With that deal now off, RCom is likely to go into a court-led process that may provide Mukesh’s Jio
another shot at buying up the carrier’s airwaves, towers and fiber. What’s more, he may get them for less than the Rs 173 billion ($2.5 billion) Jio
agreed to pay a year ago given the weak financial health of India’s other telecom operators.
“Jio may have scrapped the asset purchase deal with RCom, but it cannot be ruled out that Jio will try and participate in the purchase,” under the bankruptcy process, said Saurav Kumar, a New Delhi-based partner at IndusLaw, an Indian law firm. That “may eventually be cheaper for Jio.”
A lower price for RCom’s assets would mean deeper haircuts for lenders trying to recover some of the $7 billion in debt the unprofitable operator had as of March 2018.
“India’s bleeding telecom sector will probably keep auction prices low,” allowing Jio to spend less on acquiring RCom’s spectrum, Kunal Agrawal, a Bloomberg Intelligence analyst said in a March 19 note.
Jio’s debut in 2016 with free services slashed tariffs, forcing rivals into a brutal price war, where some merged while others quit or went bankrupt. Vodafone Idea Ltd., India’s no. 1 carrier, continues to report losses while Bharti Airtel Ltd., the second-biggest, has posted profits aided by one-time gains.
Bharti Airtel’s tower unit Bharti Infratel Ltd. and Canadian private equity fund Brookfield Asset Management have shown interest in RCom’s tower assets, Business Standard reported citing sources it didn’t name.
Jio’s strength is buttressed by cash flows from parent Reliance Industries
Ltd.’s petrochemicals and refining businesses.
RCom on Monday reiterated that it was “committed to a comprehensive resolution” of its overall debt through India’s bankruptcy process.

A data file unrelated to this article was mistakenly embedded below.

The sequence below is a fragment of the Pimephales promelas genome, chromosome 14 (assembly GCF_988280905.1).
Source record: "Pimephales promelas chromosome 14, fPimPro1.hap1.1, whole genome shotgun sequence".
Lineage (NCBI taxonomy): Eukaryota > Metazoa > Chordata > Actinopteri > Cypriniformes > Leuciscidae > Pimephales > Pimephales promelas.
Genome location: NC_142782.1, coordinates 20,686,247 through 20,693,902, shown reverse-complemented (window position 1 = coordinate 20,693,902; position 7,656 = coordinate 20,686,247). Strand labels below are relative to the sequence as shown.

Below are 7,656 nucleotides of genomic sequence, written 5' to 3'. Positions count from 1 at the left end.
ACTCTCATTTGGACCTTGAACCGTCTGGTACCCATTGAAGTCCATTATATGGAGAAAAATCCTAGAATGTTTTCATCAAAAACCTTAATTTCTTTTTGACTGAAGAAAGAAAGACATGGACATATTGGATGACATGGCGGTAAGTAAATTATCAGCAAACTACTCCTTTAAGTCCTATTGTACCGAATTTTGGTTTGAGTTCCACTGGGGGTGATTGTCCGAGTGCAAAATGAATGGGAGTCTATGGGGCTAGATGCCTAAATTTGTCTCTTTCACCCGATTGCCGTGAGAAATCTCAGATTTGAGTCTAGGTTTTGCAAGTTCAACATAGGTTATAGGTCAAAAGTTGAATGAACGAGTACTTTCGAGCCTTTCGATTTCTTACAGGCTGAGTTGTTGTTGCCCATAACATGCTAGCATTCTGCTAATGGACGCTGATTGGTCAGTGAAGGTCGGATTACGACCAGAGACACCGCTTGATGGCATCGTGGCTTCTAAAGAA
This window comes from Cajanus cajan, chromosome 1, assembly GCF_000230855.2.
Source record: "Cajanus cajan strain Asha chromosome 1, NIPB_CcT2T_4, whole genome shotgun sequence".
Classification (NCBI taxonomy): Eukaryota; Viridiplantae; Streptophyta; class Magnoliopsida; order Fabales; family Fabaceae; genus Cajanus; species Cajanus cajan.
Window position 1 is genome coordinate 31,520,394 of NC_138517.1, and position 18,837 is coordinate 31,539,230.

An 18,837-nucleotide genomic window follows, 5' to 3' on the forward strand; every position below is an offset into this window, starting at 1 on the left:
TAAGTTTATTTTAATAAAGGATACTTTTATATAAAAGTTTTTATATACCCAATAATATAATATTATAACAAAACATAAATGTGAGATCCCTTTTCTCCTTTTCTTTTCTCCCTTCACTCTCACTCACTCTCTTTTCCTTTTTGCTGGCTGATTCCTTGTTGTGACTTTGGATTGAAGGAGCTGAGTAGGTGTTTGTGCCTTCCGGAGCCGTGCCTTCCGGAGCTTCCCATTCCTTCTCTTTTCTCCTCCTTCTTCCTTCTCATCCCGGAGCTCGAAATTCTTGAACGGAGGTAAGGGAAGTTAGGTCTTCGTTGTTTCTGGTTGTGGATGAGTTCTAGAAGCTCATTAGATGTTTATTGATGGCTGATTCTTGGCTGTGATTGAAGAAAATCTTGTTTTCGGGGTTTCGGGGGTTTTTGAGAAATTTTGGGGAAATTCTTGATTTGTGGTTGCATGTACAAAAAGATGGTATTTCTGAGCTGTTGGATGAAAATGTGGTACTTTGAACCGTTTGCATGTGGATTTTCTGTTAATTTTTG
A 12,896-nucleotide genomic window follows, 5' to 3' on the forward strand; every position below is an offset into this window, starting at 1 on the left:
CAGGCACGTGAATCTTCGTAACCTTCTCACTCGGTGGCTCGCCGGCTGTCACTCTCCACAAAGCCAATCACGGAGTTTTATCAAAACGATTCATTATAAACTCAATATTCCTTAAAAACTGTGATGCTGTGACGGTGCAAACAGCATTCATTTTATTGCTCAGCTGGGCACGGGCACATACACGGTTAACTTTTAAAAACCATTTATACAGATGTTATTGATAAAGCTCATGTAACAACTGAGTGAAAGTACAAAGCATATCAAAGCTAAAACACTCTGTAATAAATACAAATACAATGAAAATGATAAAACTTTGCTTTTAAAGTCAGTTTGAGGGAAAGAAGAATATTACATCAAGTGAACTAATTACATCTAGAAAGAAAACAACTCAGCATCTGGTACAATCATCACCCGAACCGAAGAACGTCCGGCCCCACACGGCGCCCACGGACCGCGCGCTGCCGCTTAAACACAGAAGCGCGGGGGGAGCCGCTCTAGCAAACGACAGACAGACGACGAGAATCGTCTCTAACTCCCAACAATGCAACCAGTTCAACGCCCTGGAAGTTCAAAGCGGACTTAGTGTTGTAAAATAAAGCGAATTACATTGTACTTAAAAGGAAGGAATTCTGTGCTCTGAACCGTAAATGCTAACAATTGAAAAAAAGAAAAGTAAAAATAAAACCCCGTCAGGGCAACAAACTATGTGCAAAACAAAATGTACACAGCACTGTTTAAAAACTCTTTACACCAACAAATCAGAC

A lack of approvals from over 40 Indian and foreign lenders over 15 months was cited as one of the reasons for killing the Jio deal, according to a RCom statement, besides other regulatory delays.
Under bankruptcy proceedings, a court-appointed insolvency professional and panel of secured creditors will invite bids for RCom’s assets and oversee the sale process. About two-third of the creditors will need to agree to any resolution plan.
“It’s likely that bankers may approve a deal with some significant haircuts,” given the insolvency law doesn’t require consensus, IndusLaw’s Kumar said.
A year ago lenders had hoped for a very different outcome when Anil Ambani
promised there would be no write-offs or equity conversions as his company neared asset sales. Earlier in 2017, he had promised RCom’s debt-reduction plan would be the largest in India’s history.
None of that went as planned. Banks were this month reprimanded by a judge for failing to crack down on RCom and better scrutinize the ambitious recovery picture it had painted.
“It takes two hands to clap,” said Justice S.J. Mukhopadhaya of the National Company Law Appellate Tribunal. “You have also failed. You can’t just say they (RCom) failed.”